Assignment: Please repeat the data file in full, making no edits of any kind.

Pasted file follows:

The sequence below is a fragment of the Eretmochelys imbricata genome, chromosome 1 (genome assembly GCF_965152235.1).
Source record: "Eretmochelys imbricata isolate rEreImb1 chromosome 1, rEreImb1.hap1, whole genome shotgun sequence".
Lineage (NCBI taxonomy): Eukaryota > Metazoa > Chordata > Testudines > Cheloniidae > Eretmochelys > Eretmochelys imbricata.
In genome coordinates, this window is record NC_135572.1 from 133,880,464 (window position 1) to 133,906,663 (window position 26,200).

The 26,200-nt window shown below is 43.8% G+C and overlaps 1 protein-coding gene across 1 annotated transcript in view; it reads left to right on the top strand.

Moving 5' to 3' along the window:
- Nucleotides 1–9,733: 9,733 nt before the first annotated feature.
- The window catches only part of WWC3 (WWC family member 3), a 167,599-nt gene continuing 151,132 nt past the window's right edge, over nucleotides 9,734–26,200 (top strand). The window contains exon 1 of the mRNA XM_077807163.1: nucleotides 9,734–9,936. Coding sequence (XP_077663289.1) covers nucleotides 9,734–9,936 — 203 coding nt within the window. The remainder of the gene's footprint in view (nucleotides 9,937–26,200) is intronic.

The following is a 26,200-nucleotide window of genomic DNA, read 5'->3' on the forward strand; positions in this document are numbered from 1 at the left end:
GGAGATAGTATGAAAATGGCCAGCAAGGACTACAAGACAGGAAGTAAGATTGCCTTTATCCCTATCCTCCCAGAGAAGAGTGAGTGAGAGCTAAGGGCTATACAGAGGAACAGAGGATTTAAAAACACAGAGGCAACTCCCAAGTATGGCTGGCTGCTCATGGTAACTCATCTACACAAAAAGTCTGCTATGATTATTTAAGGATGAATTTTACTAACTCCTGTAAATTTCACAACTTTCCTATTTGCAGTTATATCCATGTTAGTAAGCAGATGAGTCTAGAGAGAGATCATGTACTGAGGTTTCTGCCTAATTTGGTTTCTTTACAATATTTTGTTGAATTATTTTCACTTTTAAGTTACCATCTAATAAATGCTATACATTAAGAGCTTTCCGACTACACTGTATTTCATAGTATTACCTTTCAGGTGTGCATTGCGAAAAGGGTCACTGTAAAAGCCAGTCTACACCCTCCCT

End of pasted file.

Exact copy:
The sequence below is a fragment of the Eretmochelys imbricata genome, chromosome 1 (genome assembly GCF_965152235.1).
Source record: "Eretmochelys imbricata isolate rEreImb1 chromosome 1, rEreImb1.hap1, whole genome shotgun sequence".
Lineage (NCBI taxonomy): Eukaryota > Metazoa > Chordata > Testudines > Cheloniidae > Eretmochelys > Eretmochelys imbricata.
In genome coordinates, this window is record NC_135572.1 from 133,880,464 (window position 1) to 133,906,663 (window position 26,200).

The 26,200-nt window shown below is 43.8% G+C and overlaps 1 protein-coding gene across 1 annotated transcript in view; it reads left to right on the top strand.

Moving 5' to 3' along the window:
- Nucleotides 1–9,733: 9,733 nt before the first annotated feature.
- The window catches only part of WWC3 (WWC family member 3), a 167,599-nt gene continuing 151,132 nt past the window's right edge, over nucleotides 9,734–26,200 (top strand). The window contains exon 1 of the mRNA XM_077807163.1: nucleotides 9,734–9,936. Coding sequence (XP_077663289.1) covers nucleotides 9,734–9,936 — 203 coding nt within the window. The remainder of the gene's footprint in view (nucleotides 9,937–26,200) is intronic.

The following is a 26,200-nucleotide window of genomic DNA, read 5'->3' on the forward strand; positions in this document are numbered from 1 at the left end:
GGAGATAGTATGAAAATGGCCAGCAAGGACTACAAGACAGGAAGTAAGATTGCCTTTATCCCTATCCTCCCAGAGAAGAGTGAGTGAGAGCTAAGGGCTATACAGAGGAACAGAGGATTTAAAAACACAGAGGCAACTCCCAAGTATGGCTGGCTGCTCATGGTAACTCATCTACACAAAAAGTCTGCTATGATTATTTAAGGATGAATTTTACTAACTCCTGTAAATTTCACAACTTTCCTATTTGCAGTTATATCCATGTTAGTAAGCAGATGAGTCTAGAGAGAGATCATGTACTGAGGTTTCTGCCTAATTTGGTTTCTTTACAATATTTTGTTGAATTATTTTCACTTTTAAGTTACCATCTAATAAATGCTATACATTAAGAGCTTTCCGACTACACTGTATTTCATAGTATTACCTTTCAGGTGTGCATTGCGAAAAGGGTCACTGTAAAAGCCAGTCTACACCCTCCCT